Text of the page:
Why do airlines overbook? and bumped passenger compensation


Update Apr 11, 2017: Coincidentally this post was published the same day as the United Airlines fiasco and figured I’d offer my two cents briefly.

Obviously this is tragic and should not have occurred. Blame while on United, also falls on Chicago PD who ultimately injured this man and probably didn’t need to rip him out of his seat. I’m sure two healthy policemen could’ve lifted him instead of dragging him on the floor though an airplane.

United Airlines should’ve kept offering higher amounts of vouchers/cash to entice flyers to give up their seats. They stopped at $800 which I find a bit low. If they even spent $10,000, it would’ve been better than the PR fiasco they are in now. Certainly they will lose hundreds of thousands, if not millions of dollars in booking from potential customers. Also, don’t let bumped passengers board. Lessons learned, I hope.

Original Post

Ever been bumped from a full flight? This is a common practice amongst almost all airlines globally, although there are some exceptions. Southwest Airlines, Jetblue, and Scotairways do not overbook.

Here is a short Ted Talk video explaining overbooking and explains the answer to the questions “Why do airlines sell too many tickets?”

To me it makes complete business sense to overbook. I don’t have any problem with the practice, and was never bumped myself, luckily.

Compensation for bumped passengers

Compensation varies by airline and country. Asia tends to be the least regulated, you’re usually forced to accept whatever the airline gives you, since there’s little government policy on this topic. Keep in mind, they will always look for volunteers first.

Cathay Pacific for example, might offer $1,000 HK, a hotel stay (if overnight required,) and business class upgrade on the next flight. Hong Kong Airlines, and especially Hong Kong Express will likely offer less.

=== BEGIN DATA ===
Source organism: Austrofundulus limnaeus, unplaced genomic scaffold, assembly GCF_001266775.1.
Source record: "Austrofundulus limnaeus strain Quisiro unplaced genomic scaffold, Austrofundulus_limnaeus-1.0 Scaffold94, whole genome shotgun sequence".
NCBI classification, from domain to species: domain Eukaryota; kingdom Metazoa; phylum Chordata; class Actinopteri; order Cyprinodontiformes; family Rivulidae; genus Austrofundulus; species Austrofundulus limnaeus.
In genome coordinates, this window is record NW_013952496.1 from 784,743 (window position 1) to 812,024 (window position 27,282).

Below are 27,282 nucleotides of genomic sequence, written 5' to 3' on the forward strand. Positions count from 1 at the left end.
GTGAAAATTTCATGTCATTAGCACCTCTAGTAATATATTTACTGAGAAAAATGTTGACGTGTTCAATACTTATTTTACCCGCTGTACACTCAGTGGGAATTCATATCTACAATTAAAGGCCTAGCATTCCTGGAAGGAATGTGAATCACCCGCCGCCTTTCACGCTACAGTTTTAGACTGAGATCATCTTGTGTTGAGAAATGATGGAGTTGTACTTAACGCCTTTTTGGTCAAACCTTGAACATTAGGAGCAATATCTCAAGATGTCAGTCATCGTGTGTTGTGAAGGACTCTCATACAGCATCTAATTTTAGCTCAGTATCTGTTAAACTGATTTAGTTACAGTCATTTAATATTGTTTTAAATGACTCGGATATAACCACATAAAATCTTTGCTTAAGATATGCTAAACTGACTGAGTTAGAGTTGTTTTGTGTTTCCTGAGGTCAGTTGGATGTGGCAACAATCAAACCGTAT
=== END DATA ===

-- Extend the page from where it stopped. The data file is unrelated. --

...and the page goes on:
A mainland China airline may offer you a mere $200-300 RMB.

The EU has set rules for compensation based on flight distance.

At overbooking, the airline must first ask for passengers who are voluntarily willing to give up their reservations for a compensation, the carrier and the passenger may agree upon. Are there not enough volunteers the airline is obliged to financially compensate those who are denied boarding against their will. The amount of compensation depends on the distance.

  • EUR 250 for all flights of 1500 kilometres or less:
  • EUR 400 for all intra-Community flights of more than 1500 kilometres, and for all other flights between 1500 and 3500 kilometres
  • EUR 600 for all other flights.

The compensation shall be paid in cash, at the passenger’s bank account, by bank transfer or by check. If the passenger accepts it, compensation may consist of travel vouchers or other services.

In the United States, usually airlines will start a bidding war amongst the passengers, so they’ll ask for volunteers and offering a flight credit for $XXX and keep raising it until they get a willing passenger. Keep in mind, you usually don’t need to accept their first offer and can negotiate. In theory, if all passengers hold out, you can get over $1000 US, though someone is certain to crack at a lower offer. Negotiating for cash instead of a flight voucher is certainly more appealing, amateurs will take the flight vouchers.

Minimize / Maximize bumped chances

If you want to minimize your chance of getting bumped, make sure you have a seat assignment. Usually those without seat assignments are left to get bumped. Also, check in early. Usually those who’ve checked latest will be bumped as well.

On the flip side, there are those who purposely book full flights looking to get bumped. They can rack up all of these vouchers and cash, and use them for future free travel! Certainly a game plan if you know what you’re doing and have plenty of time on your hands.

Happy Flying!


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